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  • 1.
    Andersson, Eva
    et al.
    Swedish School of Sport and Health Sciences, GIH, Department of Sport and Health Sciences, The Laboratory of Applied Sports Science (LTIV).
    Nilsson, Johnny
    Swedish School of Sport and Health Sciences, GIH, Department of Sport and Health Sciences, The Laboratory of Applied Sports Science (LTIV).
    Can a six-minute shuttle walk test predict maximal oxygen uptake?2011In: Gazzetta Medica Italiana, ISSN 0393-3660, E-ISSN 1827-1812, Vol. 170, no 3, p. 163-70Article in journal (Refereed)
    Abstract [en]

    Aim. This study evaluates the results of and correlations between the six-minute walk-test (6MWT) and a maximal oxygen uptake (VO2max) test among physically active young adults.

    Methods. Sixty-three adults (33 females and 30 males) aged 18-38 years participated. 6MWT and a maximal running treadmill test for measurements of VO2max were performed. 6MWT reliability was also evaluated.

    Results. Mean distance in the 6MWT for the females was 848 (685-976) m and for the males 866 (704-1077) m. The gender differences were considerably less for the 6MWT (2%) than in the VO2max test, both normalized to body weight (21%) and in absolute form (35%). The mean values, for the female and male subjects in the VO2max were 46.7 and 58.9 ml/kg/min and 2.94 and 4.53 l/min, respectively. The data showed a very low, not significant, correlation (r=-0.02-0.32) between walking distance in the 6MWT and VO2max.

    Conclusions: The 6MWT-distance for this physically active young adult group, which previously not has been studied, was considerably higher than in earlier reports for various other groups. In contrast to several prior studies, especially involving people with various diseases, the present data, on healthy active adults, showed that distance in the 6MWT cannot predict maximal oxygen uptake. The present results may be related to the low potential of walking as a locomotor form to tax the cardio-respiratory system sufficiently for this group. Since aerobic capacity is correlated with increased survival, these new data and given comparisons with previous reports are specially valuable when evaluating fitness in various sports and health contexts.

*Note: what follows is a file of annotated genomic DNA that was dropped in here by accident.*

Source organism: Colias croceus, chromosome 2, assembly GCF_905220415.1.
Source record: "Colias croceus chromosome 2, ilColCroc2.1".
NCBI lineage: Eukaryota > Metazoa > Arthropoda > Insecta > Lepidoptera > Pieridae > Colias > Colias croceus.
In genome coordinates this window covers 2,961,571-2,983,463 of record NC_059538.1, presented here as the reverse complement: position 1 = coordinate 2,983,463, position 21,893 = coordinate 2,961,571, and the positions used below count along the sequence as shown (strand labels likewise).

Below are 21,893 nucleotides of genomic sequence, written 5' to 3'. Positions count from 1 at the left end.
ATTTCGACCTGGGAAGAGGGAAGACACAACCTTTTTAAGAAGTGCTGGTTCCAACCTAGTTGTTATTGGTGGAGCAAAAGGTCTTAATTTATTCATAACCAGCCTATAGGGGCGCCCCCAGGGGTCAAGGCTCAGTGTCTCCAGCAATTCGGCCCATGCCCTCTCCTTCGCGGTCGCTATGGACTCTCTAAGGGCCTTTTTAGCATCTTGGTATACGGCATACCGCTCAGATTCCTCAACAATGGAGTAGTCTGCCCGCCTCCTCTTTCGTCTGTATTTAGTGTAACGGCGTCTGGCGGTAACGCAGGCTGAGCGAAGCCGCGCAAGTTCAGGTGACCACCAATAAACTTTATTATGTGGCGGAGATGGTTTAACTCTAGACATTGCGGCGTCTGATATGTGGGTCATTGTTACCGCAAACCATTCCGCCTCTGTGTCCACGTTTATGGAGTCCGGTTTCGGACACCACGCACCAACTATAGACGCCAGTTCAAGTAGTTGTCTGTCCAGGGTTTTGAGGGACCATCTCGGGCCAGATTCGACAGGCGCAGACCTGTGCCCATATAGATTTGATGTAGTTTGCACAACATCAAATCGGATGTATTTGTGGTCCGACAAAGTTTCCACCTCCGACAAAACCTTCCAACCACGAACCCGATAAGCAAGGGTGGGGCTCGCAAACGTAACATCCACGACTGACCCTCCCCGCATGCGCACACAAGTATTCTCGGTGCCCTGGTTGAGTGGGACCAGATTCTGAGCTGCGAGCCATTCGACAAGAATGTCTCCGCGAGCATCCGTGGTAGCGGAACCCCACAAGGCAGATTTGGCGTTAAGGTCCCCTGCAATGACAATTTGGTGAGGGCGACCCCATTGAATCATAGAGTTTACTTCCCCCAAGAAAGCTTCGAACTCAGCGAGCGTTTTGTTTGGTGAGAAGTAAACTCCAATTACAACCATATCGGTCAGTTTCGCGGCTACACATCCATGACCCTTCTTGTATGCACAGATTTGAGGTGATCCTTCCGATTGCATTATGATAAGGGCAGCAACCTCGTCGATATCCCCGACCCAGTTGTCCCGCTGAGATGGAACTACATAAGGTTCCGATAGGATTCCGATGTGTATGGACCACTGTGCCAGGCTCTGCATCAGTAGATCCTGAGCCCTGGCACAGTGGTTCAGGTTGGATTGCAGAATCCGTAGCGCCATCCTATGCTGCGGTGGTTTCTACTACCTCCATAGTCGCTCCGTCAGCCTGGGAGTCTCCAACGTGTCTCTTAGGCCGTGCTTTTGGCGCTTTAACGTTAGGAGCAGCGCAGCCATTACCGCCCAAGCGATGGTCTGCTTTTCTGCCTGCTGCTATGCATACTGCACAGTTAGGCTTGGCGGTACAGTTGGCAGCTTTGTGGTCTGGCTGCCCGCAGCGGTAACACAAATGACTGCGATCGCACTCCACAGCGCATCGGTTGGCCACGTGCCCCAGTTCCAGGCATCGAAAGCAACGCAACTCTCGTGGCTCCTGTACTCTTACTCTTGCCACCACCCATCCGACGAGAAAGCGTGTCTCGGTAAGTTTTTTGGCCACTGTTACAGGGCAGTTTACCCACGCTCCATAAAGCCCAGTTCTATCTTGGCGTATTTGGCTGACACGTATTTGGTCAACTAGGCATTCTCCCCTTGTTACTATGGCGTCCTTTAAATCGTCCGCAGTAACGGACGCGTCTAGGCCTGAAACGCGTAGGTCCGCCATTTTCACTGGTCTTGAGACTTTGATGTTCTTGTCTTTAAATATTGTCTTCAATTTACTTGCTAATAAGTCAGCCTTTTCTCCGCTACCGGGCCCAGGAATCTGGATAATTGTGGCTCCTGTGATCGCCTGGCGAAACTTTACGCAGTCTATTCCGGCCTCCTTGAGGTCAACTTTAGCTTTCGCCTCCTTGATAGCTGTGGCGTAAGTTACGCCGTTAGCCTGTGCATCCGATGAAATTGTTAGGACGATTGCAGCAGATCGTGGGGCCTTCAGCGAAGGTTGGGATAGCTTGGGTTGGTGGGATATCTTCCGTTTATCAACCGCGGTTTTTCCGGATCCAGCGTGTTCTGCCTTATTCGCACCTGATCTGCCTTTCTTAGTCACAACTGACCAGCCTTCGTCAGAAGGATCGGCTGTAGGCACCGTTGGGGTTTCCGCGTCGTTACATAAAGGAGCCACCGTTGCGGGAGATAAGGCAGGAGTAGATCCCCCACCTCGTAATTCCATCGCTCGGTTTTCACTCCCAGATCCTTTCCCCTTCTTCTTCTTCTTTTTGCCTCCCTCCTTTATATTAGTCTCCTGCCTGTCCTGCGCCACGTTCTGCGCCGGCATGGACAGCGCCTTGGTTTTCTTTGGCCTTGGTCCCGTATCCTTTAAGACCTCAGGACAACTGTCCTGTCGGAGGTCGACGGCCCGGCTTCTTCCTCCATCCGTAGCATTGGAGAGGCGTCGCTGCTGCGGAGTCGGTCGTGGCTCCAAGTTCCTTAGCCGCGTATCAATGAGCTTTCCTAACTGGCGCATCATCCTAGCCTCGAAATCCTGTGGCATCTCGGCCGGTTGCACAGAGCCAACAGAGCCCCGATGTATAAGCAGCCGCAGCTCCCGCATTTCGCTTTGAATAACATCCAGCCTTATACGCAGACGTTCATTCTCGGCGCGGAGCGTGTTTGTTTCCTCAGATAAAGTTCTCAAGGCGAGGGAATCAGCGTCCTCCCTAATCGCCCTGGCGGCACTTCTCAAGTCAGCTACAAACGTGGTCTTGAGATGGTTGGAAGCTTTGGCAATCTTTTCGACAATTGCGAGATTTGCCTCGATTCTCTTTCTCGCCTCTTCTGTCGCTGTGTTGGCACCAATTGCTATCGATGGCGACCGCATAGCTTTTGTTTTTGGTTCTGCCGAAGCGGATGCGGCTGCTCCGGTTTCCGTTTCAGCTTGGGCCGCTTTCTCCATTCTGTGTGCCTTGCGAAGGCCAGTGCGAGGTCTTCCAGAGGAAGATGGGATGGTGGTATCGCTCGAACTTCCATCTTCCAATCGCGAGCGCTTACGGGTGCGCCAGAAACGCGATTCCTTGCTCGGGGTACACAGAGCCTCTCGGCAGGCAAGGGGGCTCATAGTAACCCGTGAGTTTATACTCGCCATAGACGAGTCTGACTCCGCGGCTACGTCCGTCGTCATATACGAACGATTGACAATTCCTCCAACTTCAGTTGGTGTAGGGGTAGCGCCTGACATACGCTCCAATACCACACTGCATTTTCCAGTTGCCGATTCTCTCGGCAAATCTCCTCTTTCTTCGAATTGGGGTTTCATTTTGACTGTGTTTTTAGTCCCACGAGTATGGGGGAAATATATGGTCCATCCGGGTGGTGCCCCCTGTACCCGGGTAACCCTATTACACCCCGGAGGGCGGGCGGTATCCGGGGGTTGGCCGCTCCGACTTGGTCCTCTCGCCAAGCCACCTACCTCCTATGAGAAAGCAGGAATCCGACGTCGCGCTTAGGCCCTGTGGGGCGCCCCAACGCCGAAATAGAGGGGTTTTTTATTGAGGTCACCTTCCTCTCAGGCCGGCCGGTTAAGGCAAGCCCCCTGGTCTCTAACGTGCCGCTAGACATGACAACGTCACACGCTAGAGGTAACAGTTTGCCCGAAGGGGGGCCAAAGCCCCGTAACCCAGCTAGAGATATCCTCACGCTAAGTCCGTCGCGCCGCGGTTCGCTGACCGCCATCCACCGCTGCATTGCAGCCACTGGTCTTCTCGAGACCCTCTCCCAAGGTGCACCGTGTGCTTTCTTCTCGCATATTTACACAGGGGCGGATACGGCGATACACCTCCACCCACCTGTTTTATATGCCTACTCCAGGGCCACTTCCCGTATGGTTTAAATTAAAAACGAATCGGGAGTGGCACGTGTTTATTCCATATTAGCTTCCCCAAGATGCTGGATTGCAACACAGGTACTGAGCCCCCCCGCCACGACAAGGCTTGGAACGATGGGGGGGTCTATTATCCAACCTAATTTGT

• 2.
    Cardinale, Daniele A.
    et al.
    Swedish School of Sport and Health Sciences, GIH, Department of Sport and Health Sciences, Åstrand Laboratory of Work Physiology, Research group for Mitokondriell funktion och metabolisk kontroll.
    Cardinale, Marco
    Aspire Academy, Doha, Qatar.
    Nilsson, Johnny E.
    Swedish School of Sport and Health Sciences, GIH, Department of Sport and Health Sciences, The Laboratory of Applied Sports Science (LTIV). University of Dalarna, Falun.
    Comparison between single and combined data collection methods in loaded squat jump power output2017In: Gazzetta Medica Italiana, ISSN 0393-3660, E-ISSN 1827-1812, Vol. 176, no 6, p. 315-321Article in journal (Refereed)
    Abstract [en]

    BACKGROUND: The aim of this study was to compare linear position transducer force plate-based methods and more complex combinations of those for calculation of power output in loaded squat jump.

    METHODS: Eight methods were used simultaneously in data collection: vertical ground reaction force (VGRF), ground reaction forces (GRF), 1 linear position transducer (1LPT), 1LPT and VGRF (1LPT+VGRF), 2 linear position transducers (2LPTs), 2LPTs and VGRF (2LPTs+VGRF), 5 linear position transducers (5LPTs), 5LPTs and GRF (5LPTs+GRF). Power output was calculated for each lift according to the sensor or sensors used and the results were compared.

    RESULTS: Power output calculated separately with LPTs and GRF method did not differ significantly from combined methods such as 1LPT+VGRF, 2LPTs+VGRF. No significant differences were found when comparing power output between 5LPTs+GRF and combined methods such as 2LPTs+VGRF.

    CONCLUSIONS: This study indicates that test methodology with a simple single linear position transducer setup and or force platform suffice when recording vertical jump such as loaded squat jump.

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